Equal weighted indexing isn’t perfect though. It has capacity constraints because the 500th biggest stock in the S&P 500, for example, can only take so many dollars chasing it before its price gets pushed up too high. An approach that still captures the value premium, but doesn’t suffer from the capacity constraints of equal weighting, is the PowerShares RAFI US 1000. This fund tracks the Research Affiliates Fundamental Index, which re-ranks the stocks in the Russell 1000 by sales, book value, cash flow, and dividends.
A fourth option is the PIMCO RAE Fundamental Plus (PXTIX), which gains exposure to a modified RAFI Index through a derivative collateralized by a bond portfolio. This fund has two sources of return – the difference in the return of the bond portfolio compared to the price of the derivative and the performance of the modified index. The index is modified by the managers’ active insights to enhance returns. This fund is better suited to tax-advantaged accounts because of the use of derivatives.
Fifth, the iShares Edge MSCI USA Value Factor fund targets the cheapest stocks within each sector of its “parent” index, the MSCI USA Index. It ranks stocks against their sector peers, and chooses the cheapest ones within each sector, creating an “underlying” index that it tracks. The underlying index, therefore, maintains the sector allocation of the parent index. That means the fund avoids the typical sector overweights that one finds in other value funds. But it also means the fund won’t avoid or underweight expensive sectors. It will only own the cheapest stocks in those sectors. Indeed in the fund’s most recent Summary Prospectus, it warns that “a significant portion of the Underlying Index is represented by securities of information technology companies.”
A Value Fund That Likes Technology?
Finally, investors seeking to break the link between market capitalization and index rank and to capture a value premium should also consider the DoubleLine Shiller Enhanced CAPE Fund – especially if Zweig is correct in arguing there’s no telling when “traditional” value stocks will start to outperform again.
Like the iShares Edge MSCI USA Value Factor fund, the DoubleLine fund also approaches the world by looking at market sectors, but in a different way. It evaluates sectors of the S&P 500 Index by the Shiller PE or “CAPE” (current price relative to the past decade’s worth of real, average earnings). Each sector is judged according to its own historical valuation, and the fund consists of four of the five sectors that rank the cheapest relative to their own histories. After identifying the five cheapest sectors on a CAPE basis, the fund rejects the sector with the worst one-year price momentum among the cheapest, leaving it with exposure to four of the five cheapest sectors.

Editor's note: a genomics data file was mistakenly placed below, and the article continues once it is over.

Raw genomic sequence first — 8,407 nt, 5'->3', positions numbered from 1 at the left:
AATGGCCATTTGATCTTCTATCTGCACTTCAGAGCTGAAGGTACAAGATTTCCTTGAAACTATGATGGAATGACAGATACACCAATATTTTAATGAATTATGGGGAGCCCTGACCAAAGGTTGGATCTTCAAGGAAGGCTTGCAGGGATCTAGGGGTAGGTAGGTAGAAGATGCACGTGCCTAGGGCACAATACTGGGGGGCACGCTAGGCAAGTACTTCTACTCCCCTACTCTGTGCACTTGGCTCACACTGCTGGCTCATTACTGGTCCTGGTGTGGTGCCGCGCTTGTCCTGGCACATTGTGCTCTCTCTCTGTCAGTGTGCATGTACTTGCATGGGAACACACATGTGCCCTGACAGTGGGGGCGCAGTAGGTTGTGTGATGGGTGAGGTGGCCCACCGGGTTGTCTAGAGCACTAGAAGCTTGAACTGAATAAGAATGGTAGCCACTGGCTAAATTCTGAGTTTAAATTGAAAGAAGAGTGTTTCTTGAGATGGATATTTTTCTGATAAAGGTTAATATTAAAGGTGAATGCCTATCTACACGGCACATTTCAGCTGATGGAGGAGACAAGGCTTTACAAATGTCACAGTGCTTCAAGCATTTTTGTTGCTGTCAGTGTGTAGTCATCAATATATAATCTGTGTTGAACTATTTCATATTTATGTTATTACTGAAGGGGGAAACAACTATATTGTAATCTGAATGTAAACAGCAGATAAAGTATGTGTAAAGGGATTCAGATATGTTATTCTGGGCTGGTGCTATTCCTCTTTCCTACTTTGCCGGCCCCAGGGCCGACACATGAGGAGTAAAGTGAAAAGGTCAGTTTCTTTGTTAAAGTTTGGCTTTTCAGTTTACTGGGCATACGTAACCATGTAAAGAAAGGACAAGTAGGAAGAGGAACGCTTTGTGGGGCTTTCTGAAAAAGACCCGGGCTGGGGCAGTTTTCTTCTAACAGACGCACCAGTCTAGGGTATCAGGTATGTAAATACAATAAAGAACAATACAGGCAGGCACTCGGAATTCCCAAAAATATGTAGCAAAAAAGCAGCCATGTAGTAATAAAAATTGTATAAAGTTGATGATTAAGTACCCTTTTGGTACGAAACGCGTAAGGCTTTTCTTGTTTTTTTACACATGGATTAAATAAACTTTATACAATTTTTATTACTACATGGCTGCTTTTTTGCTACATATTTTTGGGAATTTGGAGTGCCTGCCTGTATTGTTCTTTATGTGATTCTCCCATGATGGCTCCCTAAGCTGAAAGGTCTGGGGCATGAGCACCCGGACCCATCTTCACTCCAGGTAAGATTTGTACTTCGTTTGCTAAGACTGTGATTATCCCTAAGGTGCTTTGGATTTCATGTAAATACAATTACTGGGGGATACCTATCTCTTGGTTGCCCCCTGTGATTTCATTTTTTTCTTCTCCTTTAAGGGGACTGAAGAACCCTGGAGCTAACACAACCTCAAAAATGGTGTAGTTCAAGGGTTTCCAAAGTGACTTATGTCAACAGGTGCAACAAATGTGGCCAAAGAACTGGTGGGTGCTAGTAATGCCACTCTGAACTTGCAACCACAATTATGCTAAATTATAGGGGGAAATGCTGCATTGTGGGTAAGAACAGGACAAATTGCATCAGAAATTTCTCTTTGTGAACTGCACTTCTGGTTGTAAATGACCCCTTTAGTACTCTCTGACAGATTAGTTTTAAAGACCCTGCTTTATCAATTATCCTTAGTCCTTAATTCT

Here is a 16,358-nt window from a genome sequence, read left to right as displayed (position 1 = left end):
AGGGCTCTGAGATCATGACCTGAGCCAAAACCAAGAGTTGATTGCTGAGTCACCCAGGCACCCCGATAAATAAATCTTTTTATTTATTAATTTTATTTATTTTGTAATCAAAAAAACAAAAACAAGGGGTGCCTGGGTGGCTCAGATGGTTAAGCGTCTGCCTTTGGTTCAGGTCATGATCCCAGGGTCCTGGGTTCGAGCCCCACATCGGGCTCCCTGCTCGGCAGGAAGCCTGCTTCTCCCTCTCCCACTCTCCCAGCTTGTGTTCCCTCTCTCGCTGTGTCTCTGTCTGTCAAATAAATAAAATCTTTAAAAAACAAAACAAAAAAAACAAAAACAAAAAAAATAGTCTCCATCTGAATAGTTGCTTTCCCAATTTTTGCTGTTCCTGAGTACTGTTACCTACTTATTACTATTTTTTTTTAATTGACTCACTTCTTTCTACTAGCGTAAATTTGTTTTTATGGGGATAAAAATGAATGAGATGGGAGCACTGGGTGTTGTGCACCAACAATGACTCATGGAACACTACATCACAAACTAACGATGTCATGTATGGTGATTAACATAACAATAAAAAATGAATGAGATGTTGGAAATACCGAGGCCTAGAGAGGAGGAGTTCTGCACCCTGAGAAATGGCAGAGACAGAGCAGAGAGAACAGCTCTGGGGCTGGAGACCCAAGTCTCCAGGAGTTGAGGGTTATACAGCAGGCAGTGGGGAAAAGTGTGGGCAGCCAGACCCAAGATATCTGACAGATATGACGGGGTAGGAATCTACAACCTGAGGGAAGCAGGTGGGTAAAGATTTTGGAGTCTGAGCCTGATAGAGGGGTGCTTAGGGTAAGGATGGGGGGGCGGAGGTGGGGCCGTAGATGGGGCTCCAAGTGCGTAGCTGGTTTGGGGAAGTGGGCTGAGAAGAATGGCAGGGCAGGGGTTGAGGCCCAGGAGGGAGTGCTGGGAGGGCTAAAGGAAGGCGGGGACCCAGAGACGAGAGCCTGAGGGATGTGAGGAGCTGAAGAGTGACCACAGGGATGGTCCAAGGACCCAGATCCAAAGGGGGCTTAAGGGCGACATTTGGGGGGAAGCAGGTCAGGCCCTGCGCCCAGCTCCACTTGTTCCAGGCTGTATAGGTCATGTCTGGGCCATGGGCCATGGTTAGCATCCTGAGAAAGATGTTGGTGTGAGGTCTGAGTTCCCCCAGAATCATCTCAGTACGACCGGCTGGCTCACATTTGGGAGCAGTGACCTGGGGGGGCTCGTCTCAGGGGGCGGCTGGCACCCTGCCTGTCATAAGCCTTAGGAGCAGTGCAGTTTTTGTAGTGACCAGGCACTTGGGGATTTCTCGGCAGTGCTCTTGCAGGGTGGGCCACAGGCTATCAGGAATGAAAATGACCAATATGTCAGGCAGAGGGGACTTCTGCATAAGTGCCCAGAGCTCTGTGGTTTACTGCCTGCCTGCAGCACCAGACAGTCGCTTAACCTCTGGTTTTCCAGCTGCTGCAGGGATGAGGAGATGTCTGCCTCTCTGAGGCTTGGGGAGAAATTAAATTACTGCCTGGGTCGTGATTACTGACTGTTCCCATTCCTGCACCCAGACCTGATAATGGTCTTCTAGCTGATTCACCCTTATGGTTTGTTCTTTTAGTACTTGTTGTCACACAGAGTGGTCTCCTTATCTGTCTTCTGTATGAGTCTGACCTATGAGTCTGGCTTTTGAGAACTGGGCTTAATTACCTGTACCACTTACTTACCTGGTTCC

Like the PIMCO fund, this one gains exposure to stock sectors through a derivative collateralized with a bond portfolio. It also, consequently, has two sources of return.
The unique aspect of this fund is that it doesn’t tend to be consistently heavy in energy, materials, utilities, and financials, which usually enjoy significant representation in value-oriented funds. (Of course, it could be exposed to those sectors, if they were the cheapest on a CAPE basis relative to their own histories and none of them triggered the negative price momentum filter.) Surprisingly, according to its most recently published fact sheet, the fund now has exposure to the technology, healthcare, consumer staples and consumer discretionary sectors, which are often associated with better-than-average growth and profitability. This ought to give those waiting for a more traditional value rebound or those who think technology stocks are uniformly expensive pause.
Investors unable to resolve the mixed signals of traditional value sector underperformance and growth sector cheapness on a CAPE basis can pair the DoubleLine fund with one of the other value funds. This combination allows investors to break the link between market capitalization and rank of stocks in their portfolios, but doesn’t necessarily overweight traditional value sectors and stocks. It helps investors benefit from different approaches to value.
A Day At The Beach, Part 2 — Global Asset Allocation
In this second installment relating my trip to the Research Affiliates Advisor Symposium in Newport Beach, CA, I will discuss the firm’s second major line of research, which involves the appraisal of global asset classes. The firm manages the PIMCO All Asset (PAAIX), and All Asset, All Authority (PAUIX) funds. These are global asset allocation funds that seek the maximum real return, often by emphasizing non-mainstream asset classes. The funds own stocks, bonds, commodities, and currencies through underlying PIMCO funds. Over the long haul, the goal of All Asset is to beat TIPS and inflation by 5 percentage points, while the goal of All Asset, All Authority is to beat the S&P 500 and inflation plus 6.5 percentage points. Research Affiliates thinks these inflation goals are tall orders currently.
For example, a glance at the asset allocation part of the firm’s website shows that U.S. stocks are poised to deliver no return over inflation over the next decade. Stocks from developed countries, by contrast, are expected to deliver a little more than a 4% annualized real return, and those from emerging markets are expected to deliver nearly a 6% annualized real return. Besides emerging markets stocks, no asset class, save private equity, is likely to deliver more than a 5% real return.
First, Chris Brightman, CIO of Research Affiliates, led the attendees through the firm’s asset class returns. Bonds returns, of course, follow starting yields closely throughout history with a correlation of 0.96 between starting yields and future 10-year returns. Similarly, strong correlations exist globally.